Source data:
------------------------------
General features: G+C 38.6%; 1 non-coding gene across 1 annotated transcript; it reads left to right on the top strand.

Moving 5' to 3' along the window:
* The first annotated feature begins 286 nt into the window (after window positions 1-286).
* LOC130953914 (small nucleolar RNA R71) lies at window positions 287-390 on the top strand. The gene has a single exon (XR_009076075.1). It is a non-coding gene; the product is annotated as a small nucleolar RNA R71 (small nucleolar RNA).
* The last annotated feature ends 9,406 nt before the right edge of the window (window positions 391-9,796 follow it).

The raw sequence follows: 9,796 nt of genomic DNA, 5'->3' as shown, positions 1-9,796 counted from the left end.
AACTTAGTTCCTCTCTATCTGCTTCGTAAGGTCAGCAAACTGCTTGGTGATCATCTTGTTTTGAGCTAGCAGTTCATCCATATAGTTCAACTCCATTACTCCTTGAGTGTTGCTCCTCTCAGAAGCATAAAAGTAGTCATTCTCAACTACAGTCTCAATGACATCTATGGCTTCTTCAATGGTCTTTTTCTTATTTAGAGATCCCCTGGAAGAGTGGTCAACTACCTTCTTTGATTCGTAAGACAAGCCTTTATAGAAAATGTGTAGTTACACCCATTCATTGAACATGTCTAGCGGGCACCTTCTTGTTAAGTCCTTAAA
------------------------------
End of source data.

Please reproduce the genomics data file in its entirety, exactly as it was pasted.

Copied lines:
General features: G+C 38.6%; 1 non-coding gene across 1 annotated transcript; it reads left to right on the top strand.

Moving 5' to 3' along the window:
* The first annotated feature begins 286 nt into the window (after window positions 1-286).
* LOC130953914 (small nucleolar RNA R71) lies at window positions 287-390 on the top strand. The gene has a single exon (XR_009076075.1). It is a non-coding gene; the product is annotated as a small nucleolar RNA R71 (small nucleolar RNA).
* The last annotated feature ends 9,406 nt before the right edge of the window (window positions 391-9,796 follow it).

The raw sequence follows: 9,796 nt of genomic DNA, 5'->3' as shown, positions 1-9,796 counted from the left end.
AACTTAGTTCCTCTCTATCTGCTTCGTAAGGTCAGCAAACTGCTTGGTGATCATCTTGTTTTGAGCTAGCAGTTCATCCATATAGTTCAACTCCATTACTCCTTGAGTGTTGCTCCTCTCAGAAGCATAAAAGTAGTCATTCTCAACTACAGTCTCAATGACATCTATGGCTTCTTCAATGGTCTTTTTCTTATTTAGAGATCCCCTGGAAGAGTGGTCAACTACCTTCTTTGATTCGTAAGACAAGCCTTTATAGAAAATGTGTAGTTACACCCATTCATTGAACATGTCTAGCGGGCACCTTCTTGTTAAGTCCTTAAA